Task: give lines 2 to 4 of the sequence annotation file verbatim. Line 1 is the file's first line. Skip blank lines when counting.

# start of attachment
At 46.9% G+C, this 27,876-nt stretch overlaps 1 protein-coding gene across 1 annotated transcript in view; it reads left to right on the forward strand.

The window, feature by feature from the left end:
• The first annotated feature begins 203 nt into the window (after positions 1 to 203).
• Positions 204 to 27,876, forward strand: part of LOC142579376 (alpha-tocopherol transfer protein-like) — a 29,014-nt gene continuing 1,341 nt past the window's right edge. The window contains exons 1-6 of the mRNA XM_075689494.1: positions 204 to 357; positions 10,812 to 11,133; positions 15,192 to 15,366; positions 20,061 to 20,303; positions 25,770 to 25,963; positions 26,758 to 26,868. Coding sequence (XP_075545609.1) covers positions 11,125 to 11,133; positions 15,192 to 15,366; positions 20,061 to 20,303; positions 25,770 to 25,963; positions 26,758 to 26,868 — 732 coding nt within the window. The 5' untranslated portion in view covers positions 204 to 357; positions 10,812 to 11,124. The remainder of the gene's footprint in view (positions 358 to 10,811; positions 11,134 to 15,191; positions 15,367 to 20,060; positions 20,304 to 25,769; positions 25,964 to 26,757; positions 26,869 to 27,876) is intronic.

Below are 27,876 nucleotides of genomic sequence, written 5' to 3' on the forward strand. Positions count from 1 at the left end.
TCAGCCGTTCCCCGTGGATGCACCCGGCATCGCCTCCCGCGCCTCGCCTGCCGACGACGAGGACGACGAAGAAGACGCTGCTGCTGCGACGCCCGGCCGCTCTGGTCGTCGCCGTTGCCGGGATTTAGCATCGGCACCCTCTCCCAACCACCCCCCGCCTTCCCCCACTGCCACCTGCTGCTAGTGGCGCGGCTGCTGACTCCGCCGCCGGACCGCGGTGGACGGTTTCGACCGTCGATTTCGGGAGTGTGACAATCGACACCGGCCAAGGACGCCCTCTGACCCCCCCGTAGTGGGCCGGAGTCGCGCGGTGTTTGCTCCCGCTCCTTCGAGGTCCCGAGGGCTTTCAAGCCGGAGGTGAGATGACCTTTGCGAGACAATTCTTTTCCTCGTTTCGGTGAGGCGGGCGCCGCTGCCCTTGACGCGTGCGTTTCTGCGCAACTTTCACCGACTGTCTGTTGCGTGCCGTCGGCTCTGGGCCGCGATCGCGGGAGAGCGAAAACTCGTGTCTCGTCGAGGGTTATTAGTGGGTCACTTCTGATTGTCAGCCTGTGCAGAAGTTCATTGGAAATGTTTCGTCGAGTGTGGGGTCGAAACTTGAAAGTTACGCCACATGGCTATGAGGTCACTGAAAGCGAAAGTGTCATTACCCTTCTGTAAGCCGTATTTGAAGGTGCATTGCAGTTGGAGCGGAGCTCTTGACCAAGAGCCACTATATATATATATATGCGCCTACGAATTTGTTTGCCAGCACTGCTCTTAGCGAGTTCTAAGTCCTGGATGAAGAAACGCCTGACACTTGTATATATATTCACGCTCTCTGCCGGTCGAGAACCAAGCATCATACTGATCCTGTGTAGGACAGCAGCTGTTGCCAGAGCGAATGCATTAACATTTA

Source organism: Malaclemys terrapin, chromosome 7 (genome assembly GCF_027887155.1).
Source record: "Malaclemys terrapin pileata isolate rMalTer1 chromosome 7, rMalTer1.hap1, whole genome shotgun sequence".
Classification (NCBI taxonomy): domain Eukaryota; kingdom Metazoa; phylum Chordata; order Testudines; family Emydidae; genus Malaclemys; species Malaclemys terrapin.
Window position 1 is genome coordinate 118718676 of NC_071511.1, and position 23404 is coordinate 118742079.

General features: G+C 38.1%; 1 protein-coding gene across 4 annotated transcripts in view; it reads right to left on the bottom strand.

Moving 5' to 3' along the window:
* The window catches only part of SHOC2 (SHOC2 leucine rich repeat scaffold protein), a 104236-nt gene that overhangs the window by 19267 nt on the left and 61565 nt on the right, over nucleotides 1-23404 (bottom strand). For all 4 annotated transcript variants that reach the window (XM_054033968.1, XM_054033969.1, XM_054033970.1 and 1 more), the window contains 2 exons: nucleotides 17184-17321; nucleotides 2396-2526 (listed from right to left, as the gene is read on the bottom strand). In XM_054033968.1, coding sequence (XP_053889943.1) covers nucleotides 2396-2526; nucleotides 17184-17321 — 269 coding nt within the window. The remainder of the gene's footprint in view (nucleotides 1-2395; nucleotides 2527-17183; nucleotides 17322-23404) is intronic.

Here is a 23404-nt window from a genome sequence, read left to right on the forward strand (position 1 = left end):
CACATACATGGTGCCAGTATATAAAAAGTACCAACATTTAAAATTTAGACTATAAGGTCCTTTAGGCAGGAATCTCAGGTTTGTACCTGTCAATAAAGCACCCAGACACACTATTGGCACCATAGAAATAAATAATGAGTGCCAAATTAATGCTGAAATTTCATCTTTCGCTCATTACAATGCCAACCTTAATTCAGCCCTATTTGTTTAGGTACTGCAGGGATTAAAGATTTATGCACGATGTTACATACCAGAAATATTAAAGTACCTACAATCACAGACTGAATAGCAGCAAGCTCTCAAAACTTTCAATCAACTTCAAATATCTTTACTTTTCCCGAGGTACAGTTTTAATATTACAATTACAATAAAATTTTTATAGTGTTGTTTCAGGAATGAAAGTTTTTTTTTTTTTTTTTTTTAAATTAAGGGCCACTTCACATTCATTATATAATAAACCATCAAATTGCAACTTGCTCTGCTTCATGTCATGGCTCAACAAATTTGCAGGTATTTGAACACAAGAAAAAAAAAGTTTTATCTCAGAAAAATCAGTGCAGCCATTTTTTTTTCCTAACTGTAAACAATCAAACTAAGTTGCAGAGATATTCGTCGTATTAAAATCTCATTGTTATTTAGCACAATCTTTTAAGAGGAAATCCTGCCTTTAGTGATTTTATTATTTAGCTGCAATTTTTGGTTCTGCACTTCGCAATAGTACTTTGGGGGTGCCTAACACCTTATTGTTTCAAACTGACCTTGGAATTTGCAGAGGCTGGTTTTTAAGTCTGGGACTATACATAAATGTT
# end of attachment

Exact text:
The window, feature by feature from the left end:
• The first annotated feature begins 203 nt into the window (after positions 1 to 203).
• Positions 204 to 27,876, forward strand: part of LOC142579376 (alpha-tocopherol transfer protein-like) — a 29,014-nt gene continuing 1,341 nt past the window's right edge. The window contains exons 1-6 of the mRNA XM_075689494.1: positions 204 to 357; positions 10,812 to 11,133; positions 15,192 to 15,366; positions 20,061 to 20,303; positions 25,770 to 25,963; positions 26,758 to 26,868. Coding sequence (XP_075545609.1) covers positions 11,125 to 11,133; positions 15,192 to 15,366; positions 20,061 to 20,303; positions 25,770 to 25,963; positions 26,758 to 26,868 — 732 coding nt within the window. The 5' untranslated portion in view covers positions 204 to 357; positions 10,812 to 11,124. The remainder of the gene's footprint in view (positions 358 to 10,811; positions 11,134 to 15,191; positions 15,367 to 20,060; positions 20,304 to 25,769; positions 25,964 to 26,757; positions 26,869 to 27,876) is intronic.